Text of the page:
Consciousness is the state of awareness of oneself and one's external environment. This is considered the root of all thought whereby consciousness controls and directs other mental processes. Although consciousness is a familiar experience it is also not well understood with a number of open questions as to its nature. The following are illustrative examples of consciousness.
Self AwarenessConsciousness directly relates to your sense of your self including the basic sense that you exist and are separate from the rest of the World.
ThoughtConsciousness is the level of thought that you can understand, direct and partially, or perhaps completely, control.
LanguageConscious thought often takes the form of an internal voice that uses language.
AwarenessConscious thought can take place without language but is more basic at this level. For example, you can be aware of things without language but it is difficult to construct abstract concepts without language. This is a likely difference between human and animal cognition.
Visual ThinkingOne potential way to construct abstract concepts without language is with visual thinking. Some people report high levels of visual thinking such that they may prefer pictures to words in core thought processes.
PerceptionThe ability to perceive the external world with the senses.
ExperienceThe ability to interact with the world and gain experience of it.
MemoryThe ability to store and retrieve knowledge such as recollections of your previous experiences and thoughts.
Inner ExperienceThe experience of thinking to yourself.
TimeTime is the ability to sequence events in order of cause and effect. This may be a feature of the universe or it may be a feature of our mind.
Mind–body ProblemThe mind-body problem is the question of whether there is any difference between the mind and the physical brain. René Descartes proposed that the brain is the source of intelligence but that consciousness itself is an intangible entity that has no physical representation. Critics of this theory suggest that the consciousness is a function of the brain.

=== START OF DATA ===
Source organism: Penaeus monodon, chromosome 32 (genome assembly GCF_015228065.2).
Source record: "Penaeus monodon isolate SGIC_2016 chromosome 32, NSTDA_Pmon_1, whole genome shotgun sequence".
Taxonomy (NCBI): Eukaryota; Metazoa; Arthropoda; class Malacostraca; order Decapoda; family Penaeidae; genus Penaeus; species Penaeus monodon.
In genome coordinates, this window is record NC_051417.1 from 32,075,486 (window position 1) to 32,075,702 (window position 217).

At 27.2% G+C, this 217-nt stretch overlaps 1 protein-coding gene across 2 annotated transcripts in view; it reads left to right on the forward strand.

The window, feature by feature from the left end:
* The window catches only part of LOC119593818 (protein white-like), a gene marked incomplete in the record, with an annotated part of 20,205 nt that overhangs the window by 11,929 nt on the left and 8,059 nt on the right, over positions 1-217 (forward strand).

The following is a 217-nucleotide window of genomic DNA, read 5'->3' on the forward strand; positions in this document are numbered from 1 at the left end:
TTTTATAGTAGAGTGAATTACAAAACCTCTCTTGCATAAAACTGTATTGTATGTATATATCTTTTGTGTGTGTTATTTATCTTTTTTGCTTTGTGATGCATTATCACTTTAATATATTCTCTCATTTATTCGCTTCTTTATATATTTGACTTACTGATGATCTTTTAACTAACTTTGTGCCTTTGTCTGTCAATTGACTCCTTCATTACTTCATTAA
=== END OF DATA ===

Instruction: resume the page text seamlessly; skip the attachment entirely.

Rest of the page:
Unconscious MindThe unconscious mind includes all thought processes that you don't understand, direct or control. This includes autonomous functions of the brain such as coordination of the body.
IntuitionIntuition is the ability of the conscious mind to pull intelligence from some mysterious place. This is usually assumed to be some type of interface to the unconscious mind. However, other theories exist. For example, Plato and Socrates viewed intuition as a connection to a universal source of pure reason.
ImaginationThe ability to think about things that differ from reality.
VoidThe ability to think nothing or to experience nothingness.
EmotionEmotions are states of mind that color all thoughts for a period of time. These are transitory and allow an individual to shift into different modes of thinking.
CharacterYour character is the set of persistent tendencies in your thoughts and behavior. These are almost like persistent emotions that color an individual's thoughts on a sustained basis. For this reason, emotions and character are often described with similar vocabulary.
IntrospectionThe ability to understand and reflect on your own thoughts, emotions and character.
Altered StatesAltered states of consciousness include things like sleep, dreaming, meditation and intoxication whereby you aren't as fully aware of the external world.
NotesIn common language, consciousness simply means being awake and able to control your mental processes.
This is the complete list of articles we have written about cognition.
If you enjoyed this page, please consider bookmarking Simplicable.
© 2010-2023 Simplicable. All Rights Reserved. Reproduction of materials found on this site, in any form, without explicit permission is prohibited.
View credits & copyrights or citation information for this page.